Brooke Chan, an OpenAI developer on the host panel gave some interesting insight into OpenAI Five’s drafting mechanics. When asked by Jorien ‘Sheever’ van der Heijden why OpenAI waited between hero picks, as if it’s thinking about what to pick, Brooke’s reply was excellent. Laughing before she even answers the question, Brooke tells the panel that the pause is entirely artificial and is there so as not to rush the human players. OpenAI Five knows what it wants to pick instantly, it just artificially adds time to help the human players out.
In practice games the day prior to the OpenAI Five vs OG match, OpenAI had begun experimenting with a tri-lane setup. For the uninitiated, a tri-lane typically involves three heroes on your safe lane to secure farm and early kills for your carry. This is a setup they will only employ if the draft setup favors such a tactic.
For this series, however, OpenAI opts for a standard 2-1-2 setup. And with that, the games begin.
The Games – OpenAI Five vs OG
Spoiler alert, OpenAI Five beat OG 2–0 in the series.
We could go through a lengthy play-by-play here, describing how the OpenAI Crystal Maiden secured a 3 – 1 trade with a beautiful ultimate, or how OG taunted the AI and then got immediately punished.
We’re not going to do that.
Instead, we’re going to cover some of the things that set OpenAI Five apart from the human teams.
We alluded to it in our previous article, but OpenAI Five operates with absolute numerical precision. The AI Crystal Maiden securing a 3 – 1 trade is a great example. Despite being on sub-10% health and surrounded, the Crystal Maiden still deems it viable to cast her ultimate, Crystal Nova. This decision, combined with the arrival of the OpenAI Five team into the fight (something the Crystal Maiden obviously knew was about to happen) secured a big net worth swing in OpenAI’s favor.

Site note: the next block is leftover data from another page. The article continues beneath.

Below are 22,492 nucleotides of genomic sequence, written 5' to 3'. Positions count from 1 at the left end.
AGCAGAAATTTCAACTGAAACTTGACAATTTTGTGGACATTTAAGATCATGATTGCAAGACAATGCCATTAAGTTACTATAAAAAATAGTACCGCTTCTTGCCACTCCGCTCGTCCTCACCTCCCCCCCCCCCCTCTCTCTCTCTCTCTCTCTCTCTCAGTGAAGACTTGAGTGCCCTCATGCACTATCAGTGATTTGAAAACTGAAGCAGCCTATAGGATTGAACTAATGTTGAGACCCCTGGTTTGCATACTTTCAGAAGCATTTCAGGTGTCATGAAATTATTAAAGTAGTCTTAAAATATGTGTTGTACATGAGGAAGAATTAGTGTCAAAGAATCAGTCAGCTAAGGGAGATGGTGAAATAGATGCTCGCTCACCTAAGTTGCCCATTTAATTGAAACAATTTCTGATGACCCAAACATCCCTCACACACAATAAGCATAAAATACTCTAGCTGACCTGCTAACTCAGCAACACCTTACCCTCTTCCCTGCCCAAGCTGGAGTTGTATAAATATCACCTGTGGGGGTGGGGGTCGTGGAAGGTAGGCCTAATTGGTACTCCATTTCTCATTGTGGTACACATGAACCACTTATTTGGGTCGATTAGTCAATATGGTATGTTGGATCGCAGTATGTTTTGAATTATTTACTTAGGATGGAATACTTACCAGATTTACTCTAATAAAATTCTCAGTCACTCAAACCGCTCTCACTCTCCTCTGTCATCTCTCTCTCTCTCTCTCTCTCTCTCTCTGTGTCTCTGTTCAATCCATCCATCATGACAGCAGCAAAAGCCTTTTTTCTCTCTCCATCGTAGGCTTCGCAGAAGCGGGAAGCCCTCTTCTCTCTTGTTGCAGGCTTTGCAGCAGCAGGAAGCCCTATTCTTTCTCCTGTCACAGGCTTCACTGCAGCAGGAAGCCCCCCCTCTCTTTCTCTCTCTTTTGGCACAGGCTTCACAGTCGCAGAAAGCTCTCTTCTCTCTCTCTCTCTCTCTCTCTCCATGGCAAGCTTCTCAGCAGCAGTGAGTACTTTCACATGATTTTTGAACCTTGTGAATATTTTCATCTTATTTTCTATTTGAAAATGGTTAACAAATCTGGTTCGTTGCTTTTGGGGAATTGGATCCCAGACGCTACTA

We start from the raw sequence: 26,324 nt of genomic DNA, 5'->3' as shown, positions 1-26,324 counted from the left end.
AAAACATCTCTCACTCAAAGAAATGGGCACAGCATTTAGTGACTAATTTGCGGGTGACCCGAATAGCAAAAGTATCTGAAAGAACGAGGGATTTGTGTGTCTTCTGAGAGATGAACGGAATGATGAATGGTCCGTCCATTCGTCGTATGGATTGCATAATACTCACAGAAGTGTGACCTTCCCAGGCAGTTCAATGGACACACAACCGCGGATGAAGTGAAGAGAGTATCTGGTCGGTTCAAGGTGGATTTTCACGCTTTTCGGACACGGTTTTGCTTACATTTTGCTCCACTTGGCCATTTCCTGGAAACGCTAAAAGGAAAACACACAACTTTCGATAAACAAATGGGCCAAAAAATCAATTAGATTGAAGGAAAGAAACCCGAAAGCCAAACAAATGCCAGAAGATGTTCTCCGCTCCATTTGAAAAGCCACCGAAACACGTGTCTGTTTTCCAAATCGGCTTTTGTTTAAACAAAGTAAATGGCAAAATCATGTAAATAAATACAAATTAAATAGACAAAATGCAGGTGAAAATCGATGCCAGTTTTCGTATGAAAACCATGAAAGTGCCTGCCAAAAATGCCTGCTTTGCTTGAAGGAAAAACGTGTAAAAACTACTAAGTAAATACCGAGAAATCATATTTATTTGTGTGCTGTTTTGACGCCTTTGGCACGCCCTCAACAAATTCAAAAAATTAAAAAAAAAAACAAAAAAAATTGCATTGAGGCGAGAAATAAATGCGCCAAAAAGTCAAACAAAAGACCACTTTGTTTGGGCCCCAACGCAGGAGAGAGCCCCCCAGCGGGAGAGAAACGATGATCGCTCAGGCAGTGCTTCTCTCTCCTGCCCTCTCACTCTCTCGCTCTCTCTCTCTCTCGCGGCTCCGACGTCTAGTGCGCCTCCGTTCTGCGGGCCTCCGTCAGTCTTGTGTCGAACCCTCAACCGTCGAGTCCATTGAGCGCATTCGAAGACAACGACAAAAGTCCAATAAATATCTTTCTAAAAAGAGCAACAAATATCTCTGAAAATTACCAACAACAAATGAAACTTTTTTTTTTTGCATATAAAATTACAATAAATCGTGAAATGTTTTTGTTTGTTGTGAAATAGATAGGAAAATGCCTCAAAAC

The numerical precision also applies to win percentages. OpenAI seems to know something the human players don’t. OG was in a dominant position at the 18-minute mark. A kill against the AI Sven and the destruction of the tier 1 top tower prompts OG players to ask for a new win percentage, to the delight of the casting team.
In less than a minute, after turning a team fight around in their favor, OpenAI oblige. They state the win percentage to be above 95%, to the confusion of everyone involved. The game up to that point was incredibly even, but OpenAI seems to know something no one else does. Less than two minutes later, OpenAI destroyed OG’s tier 2 and 3 towers and both barracks on the mid lane.
Net Worth Distribution
When the game ends at the 38-minute mark, the difference between the top and bottom net worth heroes on OpenAI’s team is just over 7,000. By contrast, the difference in OG’s team is over 18,000.
Some of this may be down to a more successful slew of team fights for OpenAI Five. This will result in the support heroes obtaining more gold. However, a large portion of it is down to the general playstyle.
OpenAI will always take a kill if one is available, punishing even the most minor misstep. The decision on who gets that kill seems to come down to a question of time.